I wanted to help. After all, these children were like me; scared, confused, and fighting for their lives. But there would only be one winner in this competition, and I needed to make sure it was me.

I left the fight once again, and even before the screams and clangs of metal on metal had died away, Chiron’s snake-like voice was thrown off the smooth walls of the seemingly infinite cavern. I stopped running and listened.

“Well, it appears the first fifteen minutes are up, which means we are currently at our halfway mark! Congrats to those who made it this far. We will now switch in the new members for group A, as well as the monsters. The new players will start at random areas in the course just like when the challenge started. Otherwise, rules have not changed . . . Now, resume!”

 The voice died away, and I was once again standing alone in silence. Chiron had said ‘those who made it this far.’ Did that mean that someone hadn’t made it?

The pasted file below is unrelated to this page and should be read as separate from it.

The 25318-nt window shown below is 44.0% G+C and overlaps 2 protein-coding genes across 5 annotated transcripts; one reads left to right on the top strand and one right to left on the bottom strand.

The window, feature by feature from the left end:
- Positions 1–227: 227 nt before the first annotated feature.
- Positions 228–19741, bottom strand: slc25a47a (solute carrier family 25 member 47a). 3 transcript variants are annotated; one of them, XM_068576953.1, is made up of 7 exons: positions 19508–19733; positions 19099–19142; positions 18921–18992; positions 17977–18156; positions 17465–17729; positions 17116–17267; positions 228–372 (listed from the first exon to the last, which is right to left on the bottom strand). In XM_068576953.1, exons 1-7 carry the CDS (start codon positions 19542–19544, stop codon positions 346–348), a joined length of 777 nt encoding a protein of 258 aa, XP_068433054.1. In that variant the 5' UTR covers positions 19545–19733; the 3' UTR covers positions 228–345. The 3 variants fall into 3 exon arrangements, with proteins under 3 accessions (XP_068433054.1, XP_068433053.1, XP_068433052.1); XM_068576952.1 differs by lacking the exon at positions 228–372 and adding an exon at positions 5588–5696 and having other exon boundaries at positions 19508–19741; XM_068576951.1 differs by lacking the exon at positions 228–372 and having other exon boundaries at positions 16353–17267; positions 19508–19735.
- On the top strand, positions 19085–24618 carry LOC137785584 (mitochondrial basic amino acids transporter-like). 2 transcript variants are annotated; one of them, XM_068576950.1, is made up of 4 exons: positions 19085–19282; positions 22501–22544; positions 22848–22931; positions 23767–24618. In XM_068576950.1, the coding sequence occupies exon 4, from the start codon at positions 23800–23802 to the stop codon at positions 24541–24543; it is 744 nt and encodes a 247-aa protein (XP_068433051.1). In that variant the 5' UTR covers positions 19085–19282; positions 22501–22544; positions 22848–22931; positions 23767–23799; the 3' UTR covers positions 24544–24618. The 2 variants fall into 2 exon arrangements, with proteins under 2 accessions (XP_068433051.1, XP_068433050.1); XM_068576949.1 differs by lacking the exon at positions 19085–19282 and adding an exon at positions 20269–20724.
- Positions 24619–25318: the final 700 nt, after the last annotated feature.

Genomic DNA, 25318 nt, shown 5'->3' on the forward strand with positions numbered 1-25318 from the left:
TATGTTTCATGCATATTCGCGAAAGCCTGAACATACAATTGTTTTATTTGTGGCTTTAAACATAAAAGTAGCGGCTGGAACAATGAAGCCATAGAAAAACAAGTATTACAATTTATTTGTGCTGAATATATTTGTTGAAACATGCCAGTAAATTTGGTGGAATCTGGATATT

I wanted to know, but then again, I needed to find that helmet in the next fifteen minutes or four people would die because of me. So with this thought in mind, I took off running again.




After a while of sprinting through the maze like place, I was beginning to feel really, truly lost. Everywhere I looked I saw familiar things. The same black spire, the same bridge high off in the distance, the same wall that looked like the top portion of a busty woman. I couldn’t be walking in circles, could I?

I was starting to panic, and my mind began to wander to what would happen if I failed. That’s when I came to a dead end. Or, at least at first it seemed that way, but a closer inspection made me realize that within the confines of the three black walls that rose impossibly high, a strange depression had formed upon the brick floor.